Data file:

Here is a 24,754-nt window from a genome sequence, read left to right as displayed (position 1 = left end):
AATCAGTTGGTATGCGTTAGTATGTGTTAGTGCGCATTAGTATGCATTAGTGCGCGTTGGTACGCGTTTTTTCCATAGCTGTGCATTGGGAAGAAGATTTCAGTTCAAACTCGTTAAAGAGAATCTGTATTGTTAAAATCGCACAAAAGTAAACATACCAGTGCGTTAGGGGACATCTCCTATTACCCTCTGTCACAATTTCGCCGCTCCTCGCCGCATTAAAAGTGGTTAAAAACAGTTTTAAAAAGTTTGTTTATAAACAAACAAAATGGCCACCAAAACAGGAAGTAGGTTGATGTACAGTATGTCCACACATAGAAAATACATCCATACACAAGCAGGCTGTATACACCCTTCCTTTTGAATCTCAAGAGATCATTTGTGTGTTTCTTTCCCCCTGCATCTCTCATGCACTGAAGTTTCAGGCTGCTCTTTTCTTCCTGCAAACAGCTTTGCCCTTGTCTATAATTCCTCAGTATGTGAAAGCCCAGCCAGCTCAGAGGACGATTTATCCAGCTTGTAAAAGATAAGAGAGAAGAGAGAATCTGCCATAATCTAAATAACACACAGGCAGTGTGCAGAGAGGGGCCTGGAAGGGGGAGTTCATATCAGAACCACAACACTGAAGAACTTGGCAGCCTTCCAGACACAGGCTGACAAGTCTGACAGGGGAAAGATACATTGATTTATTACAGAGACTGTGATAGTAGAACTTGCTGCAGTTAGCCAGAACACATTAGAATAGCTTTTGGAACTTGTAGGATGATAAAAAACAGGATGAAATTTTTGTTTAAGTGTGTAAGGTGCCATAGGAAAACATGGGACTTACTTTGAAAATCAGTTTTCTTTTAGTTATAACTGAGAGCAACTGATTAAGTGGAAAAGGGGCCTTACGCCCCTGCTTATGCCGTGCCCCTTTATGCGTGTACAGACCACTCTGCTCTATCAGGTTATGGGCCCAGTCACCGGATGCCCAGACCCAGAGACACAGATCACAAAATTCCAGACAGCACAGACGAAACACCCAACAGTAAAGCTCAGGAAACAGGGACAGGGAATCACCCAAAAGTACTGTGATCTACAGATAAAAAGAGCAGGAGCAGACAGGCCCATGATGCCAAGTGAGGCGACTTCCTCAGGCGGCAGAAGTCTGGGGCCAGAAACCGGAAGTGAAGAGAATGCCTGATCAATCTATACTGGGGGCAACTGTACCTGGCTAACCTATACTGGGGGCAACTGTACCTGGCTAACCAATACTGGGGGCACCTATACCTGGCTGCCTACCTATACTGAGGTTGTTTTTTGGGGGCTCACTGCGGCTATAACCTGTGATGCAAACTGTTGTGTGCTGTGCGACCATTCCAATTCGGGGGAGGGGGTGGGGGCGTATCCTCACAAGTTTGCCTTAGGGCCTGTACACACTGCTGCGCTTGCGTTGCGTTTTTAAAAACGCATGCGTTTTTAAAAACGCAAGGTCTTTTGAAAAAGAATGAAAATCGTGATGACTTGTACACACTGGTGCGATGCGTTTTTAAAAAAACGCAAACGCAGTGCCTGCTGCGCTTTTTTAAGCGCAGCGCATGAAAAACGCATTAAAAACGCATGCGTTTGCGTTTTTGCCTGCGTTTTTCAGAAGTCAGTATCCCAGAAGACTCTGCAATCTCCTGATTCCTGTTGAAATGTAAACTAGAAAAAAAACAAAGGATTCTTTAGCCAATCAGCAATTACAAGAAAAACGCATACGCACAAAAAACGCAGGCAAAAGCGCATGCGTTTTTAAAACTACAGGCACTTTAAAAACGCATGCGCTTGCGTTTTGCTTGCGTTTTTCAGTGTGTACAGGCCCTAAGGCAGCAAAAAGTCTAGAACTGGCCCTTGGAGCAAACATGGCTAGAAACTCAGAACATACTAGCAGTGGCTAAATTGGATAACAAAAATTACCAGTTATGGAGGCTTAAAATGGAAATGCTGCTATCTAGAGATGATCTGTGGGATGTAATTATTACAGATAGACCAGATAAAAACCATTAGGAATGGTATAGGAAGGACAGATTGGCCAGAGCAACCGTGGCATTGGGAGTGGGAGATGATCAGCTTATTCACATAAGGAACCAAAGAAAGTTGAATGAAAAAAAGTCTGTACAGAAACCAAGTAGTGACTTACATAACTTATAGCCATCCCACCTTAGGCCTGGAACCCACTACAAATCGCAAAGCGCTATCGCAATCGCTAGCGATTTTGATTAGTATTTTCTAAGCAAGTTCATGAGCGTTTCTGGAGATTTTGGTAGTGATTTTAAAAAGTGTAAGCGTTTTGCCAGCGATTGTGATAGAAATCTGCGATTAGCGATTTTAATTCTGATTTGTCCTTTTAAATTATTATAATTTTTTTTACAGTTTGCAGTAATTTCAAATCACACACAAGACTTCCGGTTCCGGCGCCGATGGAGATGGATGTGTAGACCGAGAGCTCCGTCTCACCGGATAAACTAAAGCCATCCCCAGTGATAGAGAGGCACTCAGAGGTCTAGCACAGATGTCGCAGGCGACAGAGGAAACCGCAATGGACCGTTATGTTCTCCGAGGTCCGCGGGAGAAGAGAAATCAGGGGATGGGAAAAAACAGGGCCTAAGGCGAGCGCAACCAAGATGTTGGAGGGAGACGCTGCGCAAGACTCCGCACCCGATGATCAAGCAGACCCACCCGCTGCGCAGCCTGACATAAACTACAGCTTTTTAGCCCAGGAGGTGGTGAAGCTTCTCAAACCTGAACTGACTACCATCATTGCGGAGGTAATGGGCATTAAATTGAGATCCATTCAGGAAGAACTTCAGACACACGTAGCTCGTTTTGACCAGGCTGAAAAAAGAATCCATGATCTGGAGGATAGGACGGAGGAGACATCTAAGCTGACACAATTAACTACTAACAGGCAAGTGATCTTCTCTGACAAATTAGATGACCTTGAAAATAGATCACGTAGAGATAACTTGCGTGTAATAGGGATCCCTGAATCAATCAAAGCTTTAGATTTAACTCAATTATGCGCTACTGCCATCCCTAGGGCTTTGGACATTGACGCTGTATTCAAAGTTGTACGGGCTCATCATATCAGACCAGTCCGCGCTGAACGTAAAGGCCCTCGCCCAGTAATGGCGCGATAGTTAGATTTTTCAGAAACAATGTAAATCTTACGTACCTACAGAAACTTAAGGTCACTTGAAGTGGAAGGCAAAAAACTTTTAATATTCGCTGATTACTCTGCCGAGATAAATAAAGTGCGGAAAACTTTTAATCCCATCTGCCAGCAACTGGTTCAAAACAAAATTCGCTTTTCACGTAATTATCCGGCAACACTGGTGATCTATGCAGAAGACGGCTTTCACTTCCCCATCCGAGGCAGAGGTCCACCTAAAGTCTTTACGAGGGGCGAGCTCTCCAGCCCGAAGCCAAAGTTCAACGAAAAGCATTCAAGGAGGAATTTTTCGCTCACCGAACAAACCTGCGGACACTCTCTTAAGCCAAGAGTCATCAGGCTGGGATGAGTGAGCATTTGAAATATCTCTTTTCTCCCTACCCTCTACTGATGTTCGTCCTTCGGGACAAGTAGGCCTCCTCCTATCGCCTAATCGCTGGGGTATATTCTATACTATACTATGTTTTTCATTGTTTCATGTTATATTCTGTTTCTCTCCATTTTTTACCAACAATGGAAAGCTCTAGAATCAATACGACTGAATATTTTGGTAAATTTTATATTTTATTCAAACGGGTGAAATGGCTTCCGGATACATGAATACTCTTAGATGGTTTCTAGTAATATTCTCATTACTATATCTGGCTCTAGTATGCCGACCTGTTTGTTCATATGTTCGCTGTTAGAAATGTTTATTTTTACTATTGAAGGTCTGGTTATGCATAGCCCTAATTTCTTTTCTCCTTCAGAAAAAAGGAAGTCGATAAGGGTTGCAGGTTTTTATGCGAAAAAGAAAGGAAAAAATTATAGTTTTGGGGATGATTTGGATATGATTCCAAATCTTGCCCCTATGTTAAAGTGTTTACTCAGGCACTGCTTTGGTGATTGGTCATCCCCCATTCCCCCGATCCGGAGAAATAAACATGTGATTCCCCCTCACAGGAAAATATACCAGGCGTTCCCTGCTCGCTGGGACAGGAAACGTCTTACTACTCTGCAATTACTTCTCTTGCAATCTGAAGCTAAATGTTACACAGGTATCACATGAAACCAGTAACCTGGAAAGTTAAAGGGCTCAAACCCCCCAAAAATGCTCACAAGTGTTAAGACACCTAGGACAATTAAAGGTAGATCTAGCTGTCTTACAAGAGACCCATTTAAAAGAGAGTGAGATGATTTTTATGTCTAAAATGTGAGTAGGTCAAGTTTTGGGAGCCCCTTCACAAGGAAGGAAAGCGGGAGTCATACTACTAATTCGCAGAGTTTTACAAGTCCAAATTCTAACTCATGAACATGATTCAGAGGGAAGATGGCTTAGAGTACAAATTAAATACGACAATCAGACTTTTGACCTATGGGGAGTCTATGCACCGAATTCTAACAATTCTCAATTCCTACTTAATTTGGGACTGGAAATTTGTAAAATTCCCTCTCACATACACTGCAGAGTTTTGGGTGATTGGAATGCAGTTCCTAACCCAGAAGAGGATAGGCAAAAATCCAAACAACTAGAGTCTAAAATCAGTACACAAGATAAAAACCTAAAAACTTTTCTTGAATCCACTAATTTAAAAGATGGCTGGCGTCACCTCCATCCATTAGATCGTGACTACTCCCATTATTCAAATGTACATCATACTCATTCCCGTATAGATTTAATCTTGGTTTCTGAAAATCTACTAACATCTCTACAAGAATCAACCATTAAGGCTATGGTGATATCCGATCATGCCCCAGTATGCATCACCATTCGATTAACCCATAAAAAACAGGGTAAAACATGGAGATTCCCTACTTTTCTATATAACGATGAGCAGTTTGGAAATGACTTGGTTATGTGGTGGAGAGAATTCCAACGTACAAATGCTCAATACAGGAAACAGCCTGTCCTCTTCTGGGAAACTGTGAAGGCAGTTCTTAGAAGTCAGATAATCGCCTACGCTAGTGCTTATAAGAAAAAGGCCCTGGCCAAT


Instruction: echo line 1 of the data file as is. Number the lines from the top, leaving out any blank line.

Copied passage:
Here is a 24,754-nt window from a genome sequence, read left to right as displayed (position 1 = left end):